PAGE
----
Recent Progress in the Electrochemical Detection of Disease‐Related Diagnostic Biomarkers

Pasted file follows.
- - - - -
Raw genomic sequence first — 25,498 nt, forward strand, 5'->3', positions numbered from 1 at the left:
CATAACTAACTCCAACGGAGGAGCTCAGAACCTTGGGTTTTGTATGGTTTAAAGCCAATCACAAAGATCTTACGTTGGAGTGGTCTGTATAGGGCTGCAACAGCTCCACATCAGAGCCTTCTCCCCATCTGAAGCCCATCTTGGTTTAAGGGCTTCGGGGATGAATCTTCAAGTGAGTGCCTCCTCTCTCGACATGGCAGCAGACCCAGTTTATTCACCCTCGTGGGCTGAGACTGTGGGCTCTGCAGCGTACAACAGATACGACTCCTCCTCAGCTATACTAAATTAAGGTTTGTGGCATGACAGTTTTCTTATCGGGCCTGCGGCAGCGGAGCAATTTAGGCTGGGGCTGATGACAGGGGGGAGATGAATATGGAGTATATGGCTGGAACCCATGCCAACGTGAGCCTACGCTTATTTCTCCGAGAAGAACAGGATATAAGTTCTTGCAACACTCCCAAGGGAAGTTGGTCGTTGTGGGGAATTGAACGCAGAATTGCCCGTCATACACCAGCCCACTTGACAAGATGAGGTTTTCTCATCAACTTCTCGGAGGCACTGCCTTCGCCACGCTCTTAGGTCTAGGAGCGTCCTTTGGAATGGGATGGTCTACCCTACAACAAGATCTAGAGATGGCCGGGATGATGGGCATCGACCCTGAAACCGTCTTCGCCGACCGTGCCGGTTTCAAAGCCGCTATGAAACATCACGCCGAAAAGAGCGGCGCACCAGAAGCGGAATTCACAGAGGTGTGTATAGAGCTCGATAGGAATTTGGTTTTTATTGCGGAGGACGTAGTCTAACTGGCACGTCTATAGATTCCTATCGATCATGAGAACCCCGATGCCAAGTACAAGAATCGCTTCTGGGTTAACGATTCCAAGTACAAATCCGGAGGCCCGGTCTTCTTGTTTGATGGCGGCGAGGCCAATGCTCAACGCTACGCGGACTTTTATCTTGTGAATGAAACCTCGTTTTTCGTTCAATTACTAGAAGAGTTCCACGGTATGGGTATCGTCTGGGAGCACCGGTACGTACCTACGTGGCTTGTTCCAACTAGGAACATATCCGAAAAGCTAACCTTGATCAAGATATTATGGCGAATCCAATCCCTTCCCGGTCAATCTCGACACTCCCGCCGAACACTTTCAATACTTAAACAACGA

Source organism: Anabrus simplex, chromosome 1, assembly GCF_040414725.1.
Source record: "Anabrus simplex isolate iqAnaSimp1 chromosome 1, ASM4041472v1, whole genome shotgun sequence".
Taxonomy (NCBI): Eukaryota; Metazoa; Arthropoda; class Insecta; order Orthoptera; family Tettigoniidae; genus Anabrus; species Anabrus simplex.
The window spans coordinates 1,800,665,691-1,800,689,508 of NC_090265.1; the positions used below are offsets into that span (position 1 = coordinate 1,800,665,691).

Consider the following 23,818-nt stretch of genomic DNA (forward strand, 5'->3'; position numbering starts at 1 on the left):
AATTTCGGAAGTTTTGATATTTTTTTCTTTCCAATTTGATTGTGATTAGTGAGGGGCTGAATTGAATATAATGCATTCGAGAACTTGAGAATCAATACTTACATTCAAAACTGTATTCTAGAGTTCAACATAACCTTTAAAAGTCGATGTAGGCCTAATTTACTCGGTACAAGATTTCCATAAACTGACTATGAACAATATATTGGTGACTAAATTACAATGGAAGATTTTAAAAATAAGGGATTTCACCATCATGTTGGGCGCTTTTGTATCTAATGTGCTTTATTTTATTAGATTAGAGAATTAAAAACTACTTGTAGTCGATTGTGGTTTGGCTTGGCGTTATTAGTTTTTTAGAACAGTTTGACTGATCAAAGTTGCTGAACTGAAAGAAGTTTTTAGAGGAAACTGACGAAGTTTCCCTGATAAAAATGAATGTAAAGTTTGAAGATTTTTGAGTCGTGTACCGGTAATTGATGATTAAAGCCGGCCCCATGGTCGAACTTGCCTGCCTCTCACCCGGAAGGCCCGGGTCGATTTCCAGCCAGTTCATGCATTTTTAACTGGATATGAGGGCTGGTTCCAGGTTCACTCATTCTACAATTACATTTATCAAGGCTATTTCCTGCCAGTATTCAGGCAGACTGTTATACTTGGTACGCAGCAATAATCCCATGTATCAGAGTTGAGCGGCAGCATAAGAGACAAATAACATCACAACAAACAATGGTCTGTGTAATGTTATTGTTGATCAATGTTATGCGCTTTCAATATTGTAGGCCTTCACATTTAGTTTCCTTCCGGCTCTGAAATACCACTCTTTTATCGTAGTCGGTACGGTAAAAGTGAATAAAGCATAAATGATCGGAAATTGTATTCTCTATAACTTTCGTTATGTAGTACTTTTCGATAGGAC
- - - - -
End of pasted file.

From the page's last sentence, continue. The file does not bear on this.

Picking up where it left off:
Over 60% of the information held on the patient record comes from diagnostic tests, according to an estimation by the European Diagnostic Manufacturers Association. Because they are often time consuming and expensive (or even not yet existing), significant effort is currently directed towards developing simple, fast and cheap diagnostic tests. However, adding simplicity, speed and cost effectiveness to the reliability of such tests is one of the main challenges of clinical diagnostics. Electrochemical sensors for detection of proteins, DNA sequences, or cells are regarded by many as appropriate tools to overcome this challenge. Therefore, the present chapter offers an overview of electrochemical sensors able to detect markers of cancer, cardiac diseases, acquired immunodeficiency syndrome, hepatitis, rheumathoid arthritis, celiac disease, and urinary tract infection. The use of nanotechnology in the development of the sensors is one of the main trends observed. Nanotechnology provides a gain in sensitivity but can also lead to reproducibility and reliability problems, high costs, and unclear sensor structure and mechanism of signal generation. Replacing antibodies with aptamers is another trend observed. Compared to antibodies, aptamers are easier to obtain and more robust. Lab‐on‐a‐chip approaches, multiplexing and total diagnosis systems integrating different biorecognition principles on the same platform (e.g. DNA hybridization and immunosensing) appear as part of the future of electrochemical sensors for clinical diagnosis. Adding tests with real samples to the characterization of the sensors with standard solutions is another characteristic of the recent research in the field. Such tests are welcome as they are the only way to eventually achieve a significant acceptance of these sensors outside the research community involved in their development. Electrochemical sensors are still in need of such acceptance.